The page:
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Austrian Chancellor Sebastian Kurz loses no-confidence motion

Austria's parliament has voted to oust Chancellor Sebastian Kurz and his ministers, paving the way for a caretaker government before a new election in September.

Despite the setback, Kurz is buoyed by strong showing in EU vote ahead of September election

Austrian Chancellor Sebastian Kurz, who ascended to power at age 31, will look to regroup ahead of a September election, after parliament voted Monday to oust him and his ministers. (REUTERS)

The Austrian parliament has voted to oust Chancellor Sebastian Kurz and his ministers, paving the way for a caretaker government before a new election in September.

Parliament needed only a majority vote Monday to pass the measure proposed by the opposition Social Democrats to oust Kurz and his Austrian People's Party.

Kurz pulled the plug on the coalition after a video emerged earlier this month showing the leader of the Freedom Party, Heinz-Christian Strache, in which he appeared to be offering favours to a purported Russian investor.

Strache has since resigned as Freedom Party leader, and his party's ministers were replaced last week by interim technocrats until new elections can be held.

Kurz called for new elections in September, but ahead of that, the opposition Social Democratic Party brought the no-confidence vote seeking to oust him and his Austrian People's Party.

"Sebastian Kurz is responsible for the whole situation in which we now find ourselves," said Social Democratic lawmaker Joerg Leichtfried.

The Freedom Party had said it planned to vote for the Social Democrats' proposal.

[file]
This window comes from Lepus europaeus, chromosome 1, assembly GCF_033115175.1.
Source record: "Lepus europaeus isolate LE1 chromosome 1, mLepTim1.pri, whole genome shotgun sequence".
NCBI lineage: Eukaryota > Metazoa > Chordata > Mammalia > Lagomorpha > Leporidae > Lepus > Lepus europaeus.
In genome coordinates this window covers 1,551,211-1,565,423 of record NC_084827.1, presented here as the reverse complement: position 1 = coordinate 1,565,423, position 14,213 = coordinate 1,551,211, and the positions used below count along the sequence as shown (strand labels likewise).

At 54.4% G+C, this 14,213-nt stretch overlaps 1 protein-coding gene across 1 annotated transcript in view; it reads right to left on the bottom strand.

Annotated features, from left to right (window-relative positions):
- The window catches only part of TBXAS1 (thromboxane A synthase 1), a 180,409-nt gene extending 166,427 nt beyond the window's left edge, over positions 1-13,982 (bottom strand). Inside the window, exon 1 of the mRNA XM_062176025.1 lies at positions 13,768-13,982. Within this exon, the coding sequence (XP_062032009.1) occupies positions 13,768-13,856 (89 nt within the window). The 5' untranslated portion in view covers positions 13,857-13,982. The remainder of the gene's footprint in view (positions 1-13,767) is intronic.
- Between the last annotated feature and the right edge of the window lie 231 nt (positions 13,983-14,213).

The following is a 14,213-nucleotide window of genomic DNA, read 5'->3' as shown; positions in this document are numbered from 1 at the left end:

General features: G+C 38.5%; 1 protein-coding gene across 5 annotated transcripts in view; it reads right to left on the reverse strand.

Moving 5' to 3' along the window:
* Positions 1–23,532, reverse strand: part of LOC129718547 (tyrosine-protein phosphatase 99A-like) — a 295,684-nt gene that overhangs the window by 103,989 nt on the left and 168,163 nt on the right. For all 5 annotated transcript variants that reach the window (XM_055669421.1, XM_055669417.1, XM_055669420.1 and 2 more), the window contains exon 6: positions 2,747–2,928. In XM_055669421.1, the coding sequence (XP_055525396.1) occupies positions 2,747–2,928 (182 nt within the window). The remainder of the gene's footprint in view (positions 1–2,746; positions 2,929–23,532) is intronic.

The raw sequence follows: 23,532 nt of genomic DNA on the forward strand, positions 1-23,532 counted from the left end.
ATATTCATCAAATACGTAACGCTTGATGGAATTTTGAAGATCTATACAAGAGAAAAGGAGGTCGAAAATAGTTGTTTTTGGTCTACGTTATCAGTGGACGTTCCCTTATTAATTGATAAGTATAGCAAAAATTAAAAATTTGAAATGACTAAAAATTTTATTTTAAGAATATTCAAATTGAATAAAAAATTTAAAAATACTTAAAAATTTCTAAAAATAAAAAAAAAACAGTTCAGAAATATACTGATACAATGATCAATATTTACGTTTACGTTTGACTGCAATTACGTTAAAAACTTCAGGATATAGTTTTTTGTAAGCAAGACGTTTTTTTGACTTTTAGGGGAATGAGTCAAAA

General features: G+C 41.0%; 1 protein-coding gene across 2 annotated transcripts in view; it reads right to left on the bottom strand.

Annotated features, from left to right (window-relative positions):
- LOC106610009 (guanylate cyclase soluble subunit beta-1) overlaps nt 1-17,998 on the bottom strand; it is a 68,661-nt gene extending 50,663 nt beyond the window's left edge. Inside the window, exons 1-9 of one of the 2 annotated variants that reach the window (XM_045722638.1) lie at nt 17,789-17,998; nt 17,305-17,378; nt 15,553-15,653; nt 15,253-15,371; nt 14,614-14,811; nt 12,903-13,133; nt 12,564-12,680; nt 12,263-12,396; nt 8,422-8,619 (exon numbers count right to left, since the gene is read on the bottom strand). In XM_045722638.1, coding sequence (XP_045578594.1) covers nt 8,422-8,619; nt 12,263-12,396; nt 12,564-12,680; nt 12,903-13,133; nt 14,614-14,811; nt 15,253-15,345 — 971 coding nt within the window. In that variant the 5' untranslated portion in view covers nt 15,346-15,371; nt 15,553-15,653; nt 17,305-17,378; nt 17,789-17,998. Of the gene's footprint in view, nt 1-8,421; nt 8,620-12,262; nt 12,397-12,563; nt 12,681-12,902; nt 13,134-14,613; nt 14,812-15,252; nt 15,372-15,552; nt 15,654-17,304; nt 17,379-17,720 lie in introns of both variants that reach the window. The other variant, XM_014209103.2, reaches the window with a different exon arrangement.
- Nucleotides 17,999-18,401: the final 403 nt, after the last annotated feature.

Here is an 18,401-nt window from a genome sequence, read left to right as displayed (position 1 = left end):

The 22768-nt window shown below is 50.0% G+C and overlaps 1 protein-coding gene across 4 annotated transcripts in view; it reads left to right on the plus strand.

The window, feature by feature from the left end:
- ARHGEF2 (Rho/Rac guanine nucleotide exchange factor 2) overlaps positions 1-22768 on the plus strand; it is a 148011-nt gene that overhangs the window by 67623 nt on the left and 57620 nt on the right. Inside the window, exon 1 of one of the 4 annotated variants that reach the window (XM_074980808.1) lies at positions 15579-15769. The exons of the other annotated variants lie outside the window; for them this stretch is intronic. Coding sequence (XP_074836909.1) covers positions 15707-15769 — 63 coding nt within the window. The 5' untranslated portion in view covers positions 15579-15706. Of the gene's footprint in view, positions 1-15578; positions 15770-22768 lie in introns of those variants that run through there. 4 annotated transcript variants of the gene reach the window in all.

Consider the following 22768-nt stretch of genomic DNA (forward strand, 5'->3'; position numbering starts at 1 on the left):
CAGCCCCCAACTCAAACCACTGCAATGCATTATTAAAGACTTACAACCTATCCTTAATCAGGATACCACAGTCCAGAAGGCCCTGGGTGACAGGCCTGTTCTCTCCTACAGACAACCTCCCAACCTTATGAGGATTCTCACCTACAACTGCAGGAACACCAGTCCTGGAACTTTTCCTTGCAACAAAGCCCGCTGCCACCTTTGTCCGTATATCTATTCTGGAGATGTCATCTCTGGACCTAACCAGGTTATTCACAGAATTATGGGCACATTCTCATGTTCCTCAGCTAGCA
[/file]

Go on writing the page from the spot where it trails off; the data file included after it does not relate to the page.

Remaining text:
Strong European vote showing

Kurz, 32, became Europe's youngest leader when he was sworn in just before Christmas 2017.

No-confidence votes are common in Austrian politics, but this is the first one to have succeeded in modern history. It also makes Kurz the shortest-serving chancellor since 1945 with 525 days in office, according to the Austria Press Agency.

Despite the setback, it's conceivable he could emerge strengthened after the September vote.

On Sunday, his centre-right Austrian People's Party finished first in Austria in the European elections with 34.9 per cent, a gain of almost eight percentage points compared with 2014, according to provisional results.

The Social Democrats won 23.6 per cent and the Freedom Party took 18.1 per cent. The Freedom Party's tally in Austria's 2017 national election, in which it also finished third, was a much stronger 26 per cent.

Kurz was already looking ahead to national elections in the fall, telling parliament that his party would help any caretaker government prepare.

"We will put no stone in the way of a new government," he said.

Kurz defended his government's track record Monday before the vote.

"I am very proud and satisfied with the work we have done as a government in the past year and a half," Kurz told parliament.

'Irresponsible power grab'

He remained composed Monday amid withering criticism from some lawmakers.

Herbert Kickl, a Freedom Party lawmaker who served as interior minister in the coalition, accused Kurz of using the Strache video as a chance to consolidate his own power.

"He made the entire Freedom Party responsible for the wrong actions of two people," Kickl told parliament. "He tried to take advantage of a difficult situation of a government partner. He tried to enlarge his own power base."

Social Democrat Leader Pamela Rendi-Wagner, whose party brought the no-confidence vote, issued the same charge.

"This is a shameless, unrestrained and irresponsible power grab, this is what we are witnessing," she said. "But the power in our country is based on the people, and not you."

It was not immediately clear when the Austrian president would appoint the new government.

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